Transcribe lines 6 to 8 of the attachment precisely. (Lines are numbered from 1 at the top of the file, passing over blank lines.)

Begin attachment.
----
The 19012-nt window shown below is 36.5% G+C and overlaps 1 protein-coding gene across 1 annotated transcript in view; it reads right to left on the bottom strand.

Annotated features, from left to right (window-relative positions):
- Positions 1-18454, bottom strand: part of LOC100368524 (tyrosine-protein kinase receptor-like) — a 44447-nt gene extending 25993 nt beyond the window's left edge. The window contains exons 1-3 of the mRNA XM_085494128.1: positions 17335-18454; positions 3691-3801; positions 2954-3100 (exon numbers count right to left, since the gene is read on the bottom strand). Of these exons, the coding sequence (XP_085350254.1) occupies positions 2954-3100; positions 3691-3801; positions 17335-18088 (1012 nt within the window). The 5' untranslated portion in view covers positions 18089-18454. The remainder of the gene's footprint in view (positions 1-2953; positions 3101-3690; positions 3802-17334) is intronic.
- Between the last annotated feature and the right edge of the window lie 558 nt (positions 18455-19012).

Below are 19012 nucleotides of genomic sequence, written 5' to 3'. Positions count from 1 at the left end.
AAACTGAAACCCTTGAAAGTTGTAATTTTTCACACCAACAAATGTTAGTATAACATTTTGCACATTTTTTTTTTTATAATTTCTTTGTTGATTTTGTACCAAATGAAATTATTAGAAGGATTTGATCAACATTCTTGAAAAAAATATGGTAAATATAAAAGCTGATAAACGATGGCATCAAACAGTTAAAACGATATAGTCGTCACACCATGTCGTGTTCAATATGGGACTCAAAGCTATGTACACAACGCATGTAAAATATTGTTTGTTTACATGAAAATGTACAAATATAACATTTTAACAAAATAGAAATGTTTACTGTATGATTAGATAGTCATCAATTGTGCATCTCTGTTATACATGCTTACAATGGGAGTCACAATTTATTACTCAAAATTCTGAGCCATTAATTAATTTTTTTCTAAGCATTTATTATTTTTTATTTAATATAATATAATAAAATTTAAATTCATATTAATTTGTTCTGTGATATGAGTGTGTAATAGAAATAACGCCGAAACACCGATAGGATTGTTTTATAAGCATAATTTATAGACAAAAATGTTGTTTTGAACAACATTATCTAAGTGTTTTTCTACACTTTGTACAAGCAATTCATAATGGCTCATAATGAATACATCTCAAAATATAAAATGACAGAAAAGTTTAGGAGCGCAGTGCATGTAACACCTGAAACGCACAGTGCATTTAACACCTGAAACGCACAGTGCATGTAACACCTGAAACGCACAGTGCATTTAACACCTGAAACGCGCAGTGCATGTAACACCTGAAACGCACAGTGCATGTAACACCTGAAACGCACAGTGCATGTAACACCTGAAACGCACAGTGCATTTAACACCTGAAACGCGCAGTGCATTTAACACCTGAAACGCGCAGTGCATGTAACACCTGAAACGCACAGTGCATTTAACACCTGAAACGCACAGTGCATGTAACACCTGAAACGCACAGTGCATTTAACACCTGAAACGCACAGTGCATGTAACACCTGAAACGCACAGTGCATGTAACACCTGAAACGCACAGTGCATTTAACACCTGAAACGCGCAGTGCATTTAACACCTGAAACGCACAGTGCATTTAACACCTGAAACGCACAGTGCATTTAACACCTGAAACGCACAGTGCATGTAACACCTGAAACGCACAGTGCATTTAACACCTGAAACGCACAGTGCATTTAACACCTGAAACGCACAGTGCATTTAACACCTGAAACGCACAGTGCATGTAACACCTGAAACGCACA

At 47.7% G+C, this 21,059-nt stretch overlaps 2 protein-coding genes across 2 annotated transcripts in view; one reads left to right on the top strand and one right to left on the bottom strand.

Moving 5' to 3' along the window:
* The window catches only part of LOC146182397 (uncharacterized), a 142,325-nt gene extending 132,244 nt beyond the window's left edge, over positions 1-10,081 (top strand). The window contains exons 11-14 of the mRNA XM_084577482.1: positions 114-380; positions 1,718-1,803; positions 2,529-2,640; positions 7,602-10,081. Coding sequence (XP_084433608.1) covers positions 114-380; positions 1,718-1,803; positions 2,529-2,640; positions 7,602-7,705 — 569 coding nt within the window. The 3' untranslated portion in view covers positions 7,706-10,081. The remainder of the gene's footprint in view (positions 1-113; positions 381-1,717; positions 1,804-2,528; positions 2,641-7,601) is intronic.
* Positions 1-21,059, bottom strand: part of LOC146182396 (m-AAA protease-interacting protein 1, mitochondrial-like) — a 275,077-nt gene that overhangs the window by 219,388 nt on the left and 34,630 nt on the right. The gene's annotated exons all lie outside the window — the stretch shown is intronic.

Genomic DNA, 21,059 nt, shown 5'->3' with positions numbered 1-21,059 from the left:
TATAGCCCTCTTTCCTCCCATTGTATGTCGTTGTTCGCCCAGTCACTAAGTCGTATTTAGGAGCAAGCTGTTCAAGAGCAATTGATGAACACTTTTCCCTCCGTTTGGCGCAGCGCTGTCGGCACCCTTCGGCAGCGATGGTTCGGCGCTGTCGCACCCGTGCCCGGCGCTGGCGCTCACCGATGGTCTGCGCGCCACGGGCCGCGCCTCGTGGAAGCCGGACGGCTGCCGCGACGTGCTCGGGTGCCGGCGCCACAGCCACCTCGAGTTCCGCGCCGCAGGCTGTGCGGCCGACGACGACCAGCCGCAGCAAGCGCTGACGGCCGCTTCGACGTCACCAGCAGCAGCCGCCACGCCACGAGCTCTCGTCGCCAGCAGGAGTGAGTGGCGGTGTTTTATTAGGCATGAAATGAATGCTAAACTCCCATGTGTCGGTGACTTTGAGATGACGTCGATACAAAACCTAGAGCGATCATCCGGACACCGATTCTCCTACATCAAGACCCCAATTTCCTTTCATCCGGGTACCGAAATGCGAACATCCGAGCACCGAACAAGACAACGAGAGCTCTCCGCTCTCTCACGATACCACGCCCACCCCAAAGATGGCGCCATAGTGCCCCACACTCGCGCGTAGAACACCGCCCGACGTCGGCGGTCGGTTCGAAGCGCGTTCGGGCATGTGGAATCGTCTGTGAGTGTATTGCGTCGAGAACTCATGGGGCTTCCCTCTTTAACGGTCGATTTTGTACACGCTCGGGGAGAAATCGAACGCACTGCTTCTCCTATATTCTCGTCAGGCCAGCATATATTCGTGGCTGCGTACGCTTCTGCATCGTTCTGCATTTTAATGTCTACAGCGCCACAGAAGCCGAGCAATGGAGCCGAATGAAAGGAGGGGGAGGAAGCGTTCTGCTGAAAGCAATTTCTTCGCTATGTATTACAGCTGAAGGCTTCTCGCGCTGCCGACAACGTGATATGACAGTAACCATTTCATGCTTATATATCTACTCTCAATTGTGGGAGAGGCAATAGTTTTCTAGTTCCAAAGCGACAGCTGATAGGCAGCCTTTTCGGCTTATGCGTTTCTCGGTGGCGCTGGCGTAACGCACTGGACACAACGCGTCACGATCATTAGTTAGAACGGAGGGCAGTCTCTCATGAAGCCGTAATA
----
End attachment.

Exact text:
AAACTGAAACCCTTGAAAGTTGTAATTTTTCACACCAACAAATGTTAGTATAACATTTTGCACATTTTTTTTTTTATAATTTCTTTGTTGATTTTGTACCAAATGAAATTATTAGAAGGATTTGATCAACATTCTTGAAAAAAATATGGTAAATATAAAAGCTGATAAACGATGGCATCAAACAGTTAAAACGATATAGTCGTCACACCATGTCGTGTTCAATATGGGACTCAAAGCTATGTACACAACGCATGTAAAATATTGTTTGTTTACATGAAAATGTACAAATATAACATTTTAACAAAATAGAAATGTTTACTGTATGATTAGATAGTCATCAATTGTGCATCTCTGTTATACATGCTTACAATGGGAGTCACAATTTATTACTCAAAATTCTGAGCCATTAATTAATTTTTTTCTAAGCATTTATTATTTTTTATTTAATATAATATAATAAAATTTAAATTCATATTAATTTGTTCTGTGATATGAGTGTGTAATAGAAATAACGCCGAAACACCGATAGGATTGTTTTATAAGCATAATTTATAGACAAAAATGTTGTTTTGAACAACATTATCTAAGTGTTTTTCTACACTTTGTACAAGCAATTCATAATGGCTCATAATGAATACATCTCAAAATATAAAATGACAGAAAAGTTTAGGAGCGCAGTGCATGTAACACCTGAAACGCACAGTGCATTTAACACCTGAAACGCACAGTGCATGTAACACCTGAAACGCACAGTGCATTTAACACCTGAAACGCGCAGTGCATGTAACACCTGAAACGCACAGTGCATGTAACACCTGAAACGCACAGTGCATGTAACACCTGAAACGCACAGTGCATTTAACACCTGAAACGCGCAGTGCATTTAACACCTGAAACGCGCAGTGCATGTAACACCTGAAACGCACAGTGCATTTAACACCTGAAACGCACAGTGCATGTAACACCTGAAACGCACAGTGCATTTAACACCTGAAACGCACAGTGCATGTAACACCTGAAACGCACAGTGCATGTAACACCTGAAACGCACAGTGCATTTAACACCTGAAACGCGCAGTGCATTTAACACCTGAAACGCACAGTGCATTTAACACCTGAAACGCACAGTGCATTTAACACCTGAAACGCACAGTGCATGTAACACCTGAAACGCACAGTGCATTTAACACCTGAAACGCACAGTGCATTTAACACCTGAAACGCACAGTGCATTTAACACCTGAAACGCACAGTGCATGTAACACCTGAAACGCACA

At 47.7% G+C, this 21,059-nt stretch overlaps 2 protein-coding genes across 2 annotated transcripts in view; one reads left to right on the top strand and one right to left on the bottom strand.

Moving 5' to 3' along the window: